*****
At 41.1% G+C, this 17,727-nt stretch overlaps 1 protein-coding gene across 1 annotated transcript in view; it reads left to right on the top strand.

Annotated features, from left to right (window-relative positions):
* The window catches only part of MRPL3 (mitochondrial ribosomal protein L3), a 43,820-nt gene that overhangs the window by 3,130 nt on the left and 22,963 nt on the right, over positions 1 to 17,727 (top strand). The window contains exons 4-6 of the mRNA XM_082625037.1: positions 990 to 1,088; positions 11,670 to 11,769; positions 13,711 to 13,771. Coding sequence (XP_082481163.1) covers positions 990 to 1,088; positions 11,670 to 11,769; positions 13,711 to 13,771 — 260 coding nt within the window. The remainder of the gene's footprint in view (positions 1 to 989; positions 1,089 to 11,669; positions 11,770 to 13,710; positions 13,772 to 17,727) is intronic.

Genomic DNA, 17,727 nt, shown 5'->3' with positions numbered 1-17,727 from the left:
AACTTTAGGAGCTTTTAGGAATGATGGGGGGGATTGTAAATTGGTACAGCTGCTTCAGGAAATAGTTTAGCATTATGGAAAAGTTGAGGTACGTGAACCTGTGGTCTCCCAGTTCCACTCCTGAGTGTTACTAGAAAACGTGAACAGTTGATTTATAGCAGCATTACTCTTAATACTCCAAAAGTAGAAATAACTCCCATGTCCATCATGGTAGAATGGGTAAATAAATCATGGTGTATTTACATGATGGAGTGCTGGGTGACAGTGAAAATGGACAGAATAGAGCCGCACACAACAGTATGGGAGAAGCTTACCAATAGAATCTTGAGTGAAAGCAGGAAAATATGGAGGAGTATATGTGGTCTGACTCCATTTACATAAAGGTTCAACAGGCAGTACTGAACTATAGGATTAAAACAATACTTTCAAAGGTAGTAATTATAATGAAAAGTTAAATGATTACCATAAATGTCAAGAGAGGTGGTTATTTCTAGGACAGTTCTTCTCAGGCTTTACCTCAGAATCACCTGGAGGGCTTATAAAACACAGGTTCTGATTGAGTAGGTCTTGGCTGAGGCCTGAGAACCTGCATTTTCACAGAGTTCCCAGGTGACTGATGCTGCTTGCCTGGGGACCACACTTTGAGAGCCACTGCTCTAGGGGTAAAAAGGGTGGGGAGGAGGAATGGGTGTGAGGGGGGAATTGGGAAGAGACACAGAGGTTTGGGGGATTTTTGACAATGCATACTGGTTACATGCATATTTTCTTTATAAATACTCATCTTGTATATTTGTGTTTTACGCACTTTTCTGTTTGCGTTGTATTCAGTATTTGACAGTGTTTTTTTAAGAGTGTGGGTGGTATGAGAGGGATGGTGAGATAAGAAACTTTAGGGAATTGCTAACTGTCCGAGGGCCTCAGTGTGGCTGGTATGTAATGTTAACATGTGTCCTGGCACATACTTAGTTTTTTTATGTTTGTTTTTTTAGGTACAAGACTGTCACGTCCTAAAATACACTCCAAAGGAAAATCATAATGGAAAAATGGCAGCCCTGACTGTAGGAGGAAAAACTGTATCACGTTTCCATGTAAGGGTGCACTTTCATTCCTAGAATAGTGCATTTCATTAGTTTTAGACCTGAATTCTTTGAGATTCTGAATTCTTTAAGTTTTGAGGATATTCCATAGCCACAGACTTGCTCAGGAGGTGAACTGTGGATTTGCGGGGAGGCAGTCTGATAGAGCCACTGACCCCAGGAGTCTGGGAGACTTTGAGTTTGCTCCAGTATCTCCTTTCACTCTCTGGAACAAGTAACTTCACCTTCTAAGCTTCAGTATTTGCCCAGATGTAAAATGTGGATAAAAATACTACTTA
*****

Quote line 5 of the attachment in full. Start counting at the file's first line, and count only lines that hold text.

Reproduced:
AACTTTAGGAGCTTTTAGGAATGATGGGGGGGATTGTAAATTGGTACAGCTGCTTCAGGAAATAGTTTAGCATTATGGAAAAGTTGAGGTACGTGAACCTGTGGTCTCCCAGTTCCACTCCTGAGTGTTACTAGAAAACGTGAACAGTTGATTTATAGCAGCATTACTCTTAATACTCCAAAAGTAGAAATAACTCCCATGTCCATCATGGTAGAATGGGTAAATAAATCATGGTGTATTTACATGATGGAGTGCTGGGTGACAGTGAAAATGGACAGAATAGAGCCGCACACAACAGTATGGGAGAAGCTTACCAATAGAATCTTGAGTGAAAGCAGGAAAATATGGAGGAGTATATGTGGTCTGACTCCATTTACATAAAGGTTCAACAGGCAGTACTGAACTATAGGATTAAAACAATACTTTCAAAGGTAGTAATTATAATGAAAAGTTAAATGATTACCATAAATGTCAAGAGAGGTGGTTATTTCTAGGACAGTTCTTCTCAGGCTTTACCTCAGAATCACCTGGAGGGCTTATAAAACACAGGTTCTGATTGAGTAGGTCTTGGCTGAGGCCTGAGAACCTGCATTTTCACAGAGTTCCCAGGTGACTGATGCTGCTTGCCTGGGGACCACACTTTGAGAGCCACTGCTCTAGGGGTAAAAAGGGTGGGGAGGAGGAATGGGTGTGAGGGGGGAATTGGGAAGAGACACAGAGGTTTGGGGGATTTTTGACAATGCATACTGGTTACATGCATATTTTCTTTATAAATACTCATCTTGTATATTTGTGTTTTACGCACTTTTCTGTTTGCGTTGTATTCAGTATTTGACAGTGTTTTTTTAAGAGTGTGGGTGGTATGAGAGGGATGGTGAGATAAGAAACTTTAGGGAATTGCTAACTGTCCGAGGGCCTCAGTGTGGCTGGTATGTAATGTTAACATGTGTCCTGGCACATACTTAGTTTTTTTATGTTTGTTTTTTTAGGTACAAGACTGTCACGTCCTAAAATACACTCCAAAGGAAAATCATAATGGAAAAATGGCAGCCCTGACTGTAGGAGGAAAAACTGTATCACGTTTCCATGTAAGGGTGCACTTTCATTCCTAGAATAGTGCATTTCATTAGTTTTAGACCTGAATTCTTTGAGATTCTGAATTCTTTAAGTTTTGAGGATATTCCATAGCCACAGACTTGCTCAGGAGGTGAACTGTGGATTTGCGGGGAGGCAGTCTGATAGAGCCACTGACCCCAGGAGTCTGGGAGACTTTGAGTTTGCTCCAGTATCTCCTTTCACTCTCTGGAACAAGTAACTTCACCTTCTAAGCTTCAGTATTTGCCCAGATGTAAAATGTGGATAAAAATACTACTTA